Join us on an FB Live chat today at 2.30 PM to learn more about a unique return to work program to up skill women on a career break!
Serious Men by Sudhir Mishra based on Manu Joseph’s satirical take on India’s caste system through a father’s dubious dreams for his child.
Serious Men which recently released on Netflix is based on Manu Joseph’s novel of the same name. The movie directed by Sudhir Mishra stars Nawazuddin Siddiqui as the protagonist Ayyan Mani, and Aakshath Das as his son Adi Mani, at the centre of the narrative.
The story loosely revolves around a Dalit man Ayyan Mani who has faced caste-based discrimination all his life. A father who wants to fulfil his aspirations through his son. In his attempts to get his son a better future he commits to a fraud which shows his son as a born genius.
Serious Men makes us question – is good education enough to break caste and class barriers?
Ayyan is educated but did not have an environment that allowed him to flourish and be the person he wanted to be as a result of caste-based discrimination. This is a theme that runs through the narratives of almost every character in the story too.
Serious Men starts with a narration by Ayyan Mani where he describes how his grandfather mistakenly boarded the first-class compartment of a train and when someone told him that he had boarded the ‘Brahmin Apartment’ he suffered a heart attack due to the shock – showing how strong social conditioning can be. Ayyan calls this incident ‘nothing’ because he doesn’t consider the incident as a meaningful incident.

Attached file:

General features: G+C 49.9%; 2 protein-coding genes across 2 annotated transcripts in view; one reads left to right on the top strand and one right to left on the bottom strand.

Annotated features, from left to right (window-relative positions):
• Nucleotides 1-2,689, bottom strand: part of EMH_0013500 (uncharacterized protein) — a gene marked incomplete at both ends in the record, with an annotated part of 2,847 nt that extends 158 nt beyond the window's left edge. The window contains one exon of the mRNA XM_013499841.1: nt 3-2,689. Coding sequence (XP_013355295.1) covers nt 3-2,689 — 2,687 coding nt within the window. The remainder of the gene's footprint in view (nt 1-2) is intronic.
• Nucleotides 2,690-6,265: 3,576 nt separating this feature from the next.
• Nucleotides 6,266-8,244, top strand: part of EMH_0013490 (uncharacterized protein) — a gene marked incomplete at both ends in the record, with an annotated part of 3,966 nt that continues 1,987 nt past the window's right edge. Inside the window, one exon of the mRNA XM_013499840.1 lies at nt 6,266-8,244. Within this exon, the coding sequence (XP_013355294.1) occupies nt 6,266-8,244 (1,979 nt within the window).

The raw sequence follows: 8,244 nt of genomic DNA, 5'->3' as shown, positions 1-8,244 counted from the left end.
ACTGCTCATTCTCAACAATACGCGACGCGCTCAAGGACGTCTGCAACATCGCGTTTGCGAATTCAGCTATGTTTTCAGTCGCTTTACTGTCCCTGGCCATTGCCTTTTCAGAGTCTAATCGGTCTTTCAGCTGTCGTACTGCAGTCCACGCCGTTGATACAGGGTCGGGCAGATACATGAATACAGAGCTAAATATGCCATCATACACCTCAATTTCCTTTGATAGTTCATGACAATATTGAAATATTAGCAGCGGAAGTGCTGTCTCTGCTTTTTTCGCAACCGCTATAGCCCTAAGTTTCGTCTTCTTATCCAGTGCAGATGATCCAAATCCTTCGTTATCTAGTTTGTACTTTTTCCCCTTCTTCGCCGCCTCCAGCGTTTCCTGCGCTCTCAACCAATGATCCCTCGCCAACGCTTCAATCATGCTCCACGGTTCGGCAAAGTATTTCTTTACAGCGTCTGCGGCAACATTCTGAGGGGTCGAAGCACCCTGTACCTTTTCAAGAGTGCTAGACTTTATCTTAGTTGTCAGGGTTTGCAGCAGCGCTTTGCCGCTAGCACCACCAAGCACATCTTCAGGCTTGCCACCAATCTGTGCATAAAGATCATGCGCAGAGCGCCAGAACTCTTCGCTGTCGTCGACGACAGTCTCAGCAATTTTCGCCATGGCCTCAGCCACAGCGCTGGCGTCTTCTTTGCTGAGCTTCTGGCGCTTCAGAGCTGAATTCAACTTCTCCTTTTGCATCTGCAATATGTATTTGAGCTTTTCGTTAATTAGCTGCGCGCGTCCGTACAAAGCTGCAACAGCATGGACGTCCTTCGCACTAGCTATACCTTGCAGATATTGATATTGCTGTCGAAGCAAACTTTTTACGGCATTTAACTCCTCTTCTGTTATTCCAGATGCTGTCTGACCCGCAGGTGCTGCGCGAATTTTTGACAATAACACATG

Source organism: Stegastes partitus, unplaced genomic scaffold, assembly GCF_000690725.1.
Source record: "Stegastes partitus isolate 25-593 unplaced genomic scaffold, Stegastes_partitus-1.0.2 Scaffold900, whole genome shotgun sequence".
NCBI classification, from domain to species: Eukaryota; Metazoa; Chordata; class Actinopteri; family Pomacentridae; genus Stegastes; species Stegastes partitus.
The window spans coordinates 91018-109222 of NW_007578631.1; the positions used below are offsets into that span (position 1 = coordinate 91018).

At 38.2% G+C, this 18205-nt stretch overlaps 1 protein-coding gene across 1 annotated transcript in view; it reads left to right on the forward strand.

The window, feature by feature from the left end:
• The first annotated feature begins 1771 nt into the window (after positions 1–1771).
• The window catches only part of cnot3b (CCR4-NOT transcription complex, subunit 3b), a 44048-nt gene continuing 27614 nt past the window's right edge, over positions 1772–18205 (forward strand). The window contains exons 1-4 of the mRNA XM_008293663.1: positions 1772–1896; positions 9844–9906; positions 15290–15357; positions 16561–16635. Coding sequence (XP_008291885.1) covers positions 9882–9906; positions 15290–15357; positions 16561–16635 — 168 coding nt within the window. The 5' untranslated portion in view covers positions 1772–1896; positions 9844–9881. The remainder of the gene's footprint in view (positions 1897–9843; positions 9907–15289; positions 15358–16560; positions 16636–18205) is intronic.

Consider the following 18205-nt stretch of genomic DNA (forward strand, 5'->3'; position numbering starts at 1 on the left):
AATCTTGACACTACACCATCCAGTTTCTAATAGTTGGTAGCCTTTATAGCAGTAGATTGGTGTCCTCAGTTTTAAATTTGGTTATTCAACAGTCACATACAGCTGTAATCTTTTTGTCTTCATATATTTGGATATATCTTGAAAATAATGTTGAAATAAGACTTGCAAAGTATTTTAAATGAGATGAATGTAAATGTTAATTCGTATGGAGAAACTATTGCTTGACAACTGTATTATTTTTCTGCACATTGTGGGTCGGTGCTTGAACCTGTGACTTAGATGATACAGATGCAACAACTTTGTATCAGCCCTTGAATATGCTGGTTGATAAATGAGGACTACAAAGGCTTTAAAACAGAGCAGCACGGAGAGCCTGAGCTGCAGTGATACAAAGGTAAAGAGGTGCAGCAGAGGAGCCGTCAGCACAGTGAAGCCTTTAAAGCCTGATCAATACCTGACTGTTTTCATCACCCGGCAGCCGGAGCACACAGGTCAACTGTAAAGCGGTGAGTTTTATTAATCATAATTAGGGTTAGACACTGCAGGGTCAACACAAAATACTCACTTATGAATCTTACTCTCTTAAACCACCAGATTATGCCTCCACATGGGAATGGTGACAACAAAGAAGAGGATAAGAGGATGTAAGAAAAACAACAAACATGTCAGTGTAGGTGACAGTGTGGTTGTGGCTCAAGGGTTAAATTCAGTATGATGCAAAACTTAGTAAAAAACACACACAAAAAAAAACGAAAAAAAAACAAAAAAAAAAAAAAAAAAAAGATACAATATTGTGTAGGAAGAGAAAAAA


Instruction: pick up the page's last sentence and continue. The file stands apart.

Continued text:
Ayyan is also shown to be someone who had the ‘privilege’ of education, the only person in his community. Calling himself a 2G person (belonging to the second generation), his theory is that it takes 4 generations for people from his community to be able to live a prosperous and respectful life. He is determined to change this ‘evolution process’, and commits to making life for his son better. He wants to get his son, Adi Mani, enrolled in an English convent so that the latter can one day become a boss in a big position; someone who can dictate terms.
So to get things done in his favour, Ayyan establishes a system through which he cons everyone, by showcasing his son as a child genius. The drama that follows Ayyan’s con game is what forms the crux of the story.
Children bear the brunt of their parents’ aspirations. In the movie too, Adi gets burdened with the baggage of Ayyan’s dreams of a better future for him. This affects Adi both mentally and physically, something that Ayyan neglects to address in his quest for a better life for his son.
Serious Men blends the ideas of caste and class by comparing privilege to a money-based concept. It neglects the real horrors of the caste system, and how there is often not much change in caste-based discrimination, no matter how much money a person has.
Serious Men is an example of what happens when parents get too heavily involved in their children’s choices as a result of their insecurities and begin to live vicariously through their children’s lives vicariously while tackling serious issues like caste.
Women's Web is an open platform that publishes a diversity of views. Individual posts do not necessarily represent the platform's views and opinions at all times. If you have a complementary or differing point of view, sign up and start sharing your views too!
I read, I write, I dream and search for the silver lining in my life.
In Light Of The Hathras Case, 5 Major Demands DBAV Womxn Have Against Caste-Based Violence In UP
Why Intercaste Marriages Need To Be Sensitive To Gender And Caste To Be Successful
Sexual Violence Against Dalit Women In India Needs To Be Addressed On A War Footing
Be It Sabarimala Or Triple Talaq, “Discrimination Is Discrimination Even When People Call It Tradition”
Stay updated with our Weekly Newsletter or Daily Summary - or both!